The past two years have seen a surge of tech companies reporting their diversity statistics–and numbers aren’t good. Mid-year reports indicate that many tech giants are comprised of little more than 30 percent female employees worldwide, with an overwhelming number of U.S. employees being white. This includes companies like Google, Twitter, Apple, Facebook, and more. Honing in on tech giants’ technical employees, diversity numbers are even worse.
With this harsh reality more transparent than ever, “Director of Diversity and Inclusion” has become a new buzzword. Today, every major tech company seems to have one. But do these positions really work? Just last month Twitter announced that Jeffrey Siminoff is joining their team to lead its diversity program, prompting many to ask whether a white man is best-suited for the task of increasing diversity. Twitter user @MarkCCrowley summed up this sentiment:
Facing criticism that most of its employees were white men, Twitter hired a new Diversity Officer, Jeffrey Siminoff — also a white male.
— Mark C. Crowley (@MarkCCrowley) December 31, 2015
And if history says anything to the question of how well a white man can increase diversity, it’s that the answer is, not much. With Siminoff holding a similar position at Apple last year, the company saw only a 1 percent increase in female employees worldwide and a 1 percent increase in underrepresented ethnic minorities in the U.S.
Yet Siminoff may not be the problem. Both Facebook and Google, who employ women of color as directors of their diversity teams, have faced similar stagnation. And Intel, despite also employing a woman of color in the position, isn’t even trying to balance numbers–instead aiming only to make its workforce “representative of the talent available in the U.S.” (Intel’s mid-year report indicates that for technical positions the available talent is only 23 percent women and less than 14 percent underrepresented ethnic minorities).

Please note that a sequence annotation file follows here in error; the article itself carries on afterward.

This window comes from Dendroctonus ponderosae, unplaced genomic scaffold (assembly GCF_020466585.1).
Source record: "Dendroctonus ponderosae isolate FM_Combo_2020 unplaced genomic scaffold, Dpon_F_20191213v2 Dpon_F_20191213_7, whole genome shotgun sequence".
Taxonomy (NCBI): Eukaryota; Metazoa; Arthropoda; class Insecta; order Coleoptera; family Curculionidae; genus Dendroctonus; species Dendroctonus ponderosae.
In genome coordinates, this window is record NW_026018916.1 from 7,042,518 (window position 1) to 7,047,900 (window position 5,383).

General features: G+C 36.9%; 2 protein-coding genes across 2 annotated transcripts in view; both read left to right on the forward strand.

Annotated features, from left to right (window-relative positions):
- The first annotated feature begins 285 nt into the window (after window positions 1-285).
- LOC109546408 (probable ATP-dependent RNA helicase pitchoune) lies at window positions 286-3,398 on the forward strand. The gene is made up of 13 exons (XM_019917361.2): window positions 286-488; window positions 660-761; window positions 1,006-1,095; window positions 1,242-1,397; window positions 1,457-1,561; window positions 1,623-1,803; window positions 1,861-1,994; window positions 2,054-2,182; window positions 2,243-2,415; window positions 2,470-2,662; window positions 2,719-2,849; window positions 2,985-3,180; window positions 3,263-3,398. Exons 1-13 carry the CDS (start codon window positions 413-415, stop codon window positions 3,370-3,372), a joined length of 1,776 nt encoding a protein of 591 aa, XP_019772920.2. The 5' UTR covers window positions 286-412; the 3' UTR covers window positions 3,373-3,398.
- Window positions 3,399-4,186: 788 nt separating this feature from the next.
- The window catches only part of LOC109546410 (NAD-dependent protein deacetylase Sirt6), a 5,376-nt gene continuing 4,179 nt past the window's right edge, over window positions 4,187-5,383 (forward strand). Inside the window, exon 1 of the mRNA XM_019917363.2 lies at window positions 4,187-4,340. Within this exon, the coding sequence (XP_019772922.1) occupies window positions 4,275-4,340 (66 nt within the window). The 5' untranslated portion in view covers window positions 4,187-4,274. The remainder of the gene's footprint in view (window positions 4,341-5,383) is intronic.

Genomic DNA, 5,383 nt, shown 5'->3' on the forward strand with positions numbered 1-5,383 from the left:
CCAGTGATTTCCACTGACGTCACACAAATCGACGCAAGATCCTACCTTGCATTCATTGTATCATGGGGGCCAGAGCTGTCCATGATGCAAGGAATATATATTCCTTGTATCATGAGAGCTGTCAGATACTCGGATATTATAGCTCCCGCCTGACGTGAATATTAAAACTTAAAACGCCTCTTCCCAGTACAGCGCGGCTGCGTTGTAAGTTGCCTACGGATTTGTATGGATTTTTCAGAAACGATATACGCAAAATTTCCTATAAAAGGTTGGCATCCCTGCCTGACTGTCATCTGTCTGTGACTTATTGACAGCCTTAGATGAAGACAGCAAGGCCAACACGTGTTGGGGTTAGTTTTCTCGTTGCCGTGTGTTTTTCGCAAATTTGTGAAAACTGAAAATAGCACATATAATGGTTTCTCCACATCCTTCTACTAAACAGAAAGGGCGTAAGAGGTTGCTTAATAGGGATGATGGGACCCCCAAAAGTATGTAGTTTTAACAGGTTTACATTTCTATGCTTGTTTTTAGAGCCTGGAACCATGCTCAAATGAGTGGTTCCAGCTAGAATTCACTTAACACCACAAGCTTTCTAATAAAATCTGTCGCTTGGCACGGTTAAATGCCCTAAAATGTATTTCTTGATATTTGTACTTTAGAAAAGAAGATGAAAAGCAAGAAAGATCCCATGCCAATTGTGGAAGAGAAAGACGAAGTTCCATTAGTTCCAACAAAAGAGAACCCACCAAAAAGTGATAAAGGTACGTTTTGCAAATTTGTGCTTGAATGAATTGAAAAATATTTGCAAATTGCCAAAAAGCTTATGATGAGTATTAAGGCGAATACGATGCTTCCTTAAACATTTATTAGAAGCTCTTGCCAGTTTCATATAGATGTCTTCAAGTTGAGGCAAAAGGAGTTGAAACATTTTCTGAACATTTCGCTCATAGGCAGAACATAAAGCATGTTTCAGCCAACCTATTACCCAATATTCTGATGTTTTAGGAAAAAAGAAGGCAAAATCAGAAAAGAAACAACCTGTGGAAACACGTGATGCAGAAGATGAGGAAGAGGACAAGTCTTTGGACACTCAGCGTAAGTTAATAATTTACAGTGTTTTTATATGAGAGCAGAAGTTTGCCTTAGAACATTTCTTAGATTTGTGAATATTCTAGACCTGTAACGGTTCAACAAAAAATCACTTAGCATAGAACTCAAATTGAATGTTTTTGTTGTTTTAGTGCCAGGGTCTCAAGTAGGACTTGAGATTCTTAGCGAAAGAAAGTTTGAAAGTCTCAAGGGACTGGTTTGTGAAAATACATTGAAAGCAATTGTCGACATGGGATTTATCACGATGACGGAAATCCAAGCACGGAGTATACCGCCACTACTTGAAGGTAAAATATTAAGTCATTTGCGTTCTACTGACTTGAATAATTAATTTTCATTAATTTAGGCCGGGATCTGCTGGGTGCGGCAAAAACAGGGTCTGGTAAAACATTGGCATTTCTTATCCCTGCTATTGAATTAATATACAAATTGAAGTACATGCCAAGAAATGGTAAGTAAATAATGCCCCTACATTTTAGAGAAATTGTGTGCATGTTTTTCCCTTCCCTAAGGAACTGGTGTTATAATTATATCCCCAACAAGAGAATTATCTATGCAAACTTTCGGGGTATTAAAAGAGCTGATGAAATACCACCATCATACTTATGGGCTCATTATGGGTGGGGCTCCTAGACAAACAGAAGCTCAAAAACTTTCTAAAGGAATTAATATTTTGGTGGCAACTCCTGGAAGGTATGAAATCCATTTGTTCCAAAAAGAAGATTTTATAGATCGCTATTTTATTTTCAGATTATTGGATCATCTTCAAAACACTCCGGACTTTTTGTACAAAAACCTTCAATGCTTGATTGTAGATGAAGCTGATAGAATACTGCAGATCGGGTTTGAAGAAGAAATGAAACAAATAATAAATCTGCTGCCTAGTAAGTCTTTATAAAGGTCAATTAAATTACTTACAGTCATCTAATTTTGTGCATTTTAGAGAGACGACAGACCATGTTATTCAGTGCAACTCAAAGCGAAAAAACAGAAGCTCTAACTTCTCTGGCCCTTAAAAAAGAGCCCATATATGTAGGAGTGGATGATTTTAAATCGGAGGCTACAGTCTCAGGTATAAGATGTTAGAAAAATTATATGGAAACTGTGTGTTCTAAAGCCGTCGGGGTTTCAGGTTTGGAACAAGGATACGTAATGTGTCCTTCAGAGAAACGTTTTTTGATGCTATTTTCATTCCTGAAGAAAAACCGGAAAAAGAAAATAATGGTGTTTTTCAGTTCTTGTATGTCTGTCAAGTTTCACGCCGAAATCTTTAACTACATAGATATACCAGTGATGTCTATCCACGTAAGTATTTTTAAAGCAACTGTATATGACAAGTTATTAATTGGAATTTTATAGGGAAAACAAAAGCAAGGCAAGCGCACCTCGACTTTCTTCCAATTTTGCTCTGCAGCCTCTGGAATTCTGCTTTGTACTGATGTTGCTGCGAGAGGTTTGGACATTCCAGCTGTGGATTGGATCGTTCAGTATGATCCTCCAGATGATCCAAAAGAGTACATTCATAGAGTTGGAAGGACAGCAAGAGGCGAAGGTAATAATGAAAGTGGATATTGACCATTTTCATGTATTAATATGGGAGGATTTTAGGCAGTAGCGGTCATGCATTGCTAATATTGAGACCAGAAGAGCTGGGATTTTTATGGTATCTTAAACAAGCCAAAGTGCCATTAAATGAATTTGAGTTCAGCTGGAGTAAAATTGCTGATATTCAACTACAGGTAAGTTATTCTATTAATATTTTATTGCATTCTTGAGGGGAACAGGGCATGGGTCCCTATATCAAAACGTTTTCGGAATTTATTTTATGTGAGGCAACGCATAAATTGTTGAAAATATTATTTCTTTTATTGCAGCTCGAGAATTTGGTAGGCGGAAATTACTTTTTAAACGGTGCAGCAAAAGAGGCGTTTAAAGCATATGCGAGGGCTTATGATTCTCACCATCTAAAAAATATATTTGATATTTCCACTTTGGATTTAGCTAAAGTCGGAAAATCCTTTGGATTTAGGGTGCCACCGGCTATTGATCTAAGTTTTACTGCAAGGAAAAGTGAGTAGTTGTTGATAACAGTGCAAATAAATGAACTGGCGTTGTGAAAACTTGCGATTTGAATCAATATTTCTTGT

What history really tells us, it seems, is that nobody knows what to do. Few companies hold themselves accountable by publicly stating their diversity goals and those who do can face fierce backlash from angry followers (see the comments on Pinterest’s diversity goals). With this Catch-22, the prospect of seeing significant diversity increases anytime soon seems bleak.
But recent years have seen more employee diversity programs than ever before. The Amazon Women in Engineering program provides mentoring and career development opportunities for technical women at Amazon, while Microsoft offers Employee Resource Groups for various underrepresented minorities. Google’s Diversity Core program even allows employees to spend 20 percent of their time devising ways to make the company more welcoming to a diverse workforce. While numbers show that diversifying the tech industry is a slow process, there is hope that 2016 will give rise to more programs like these.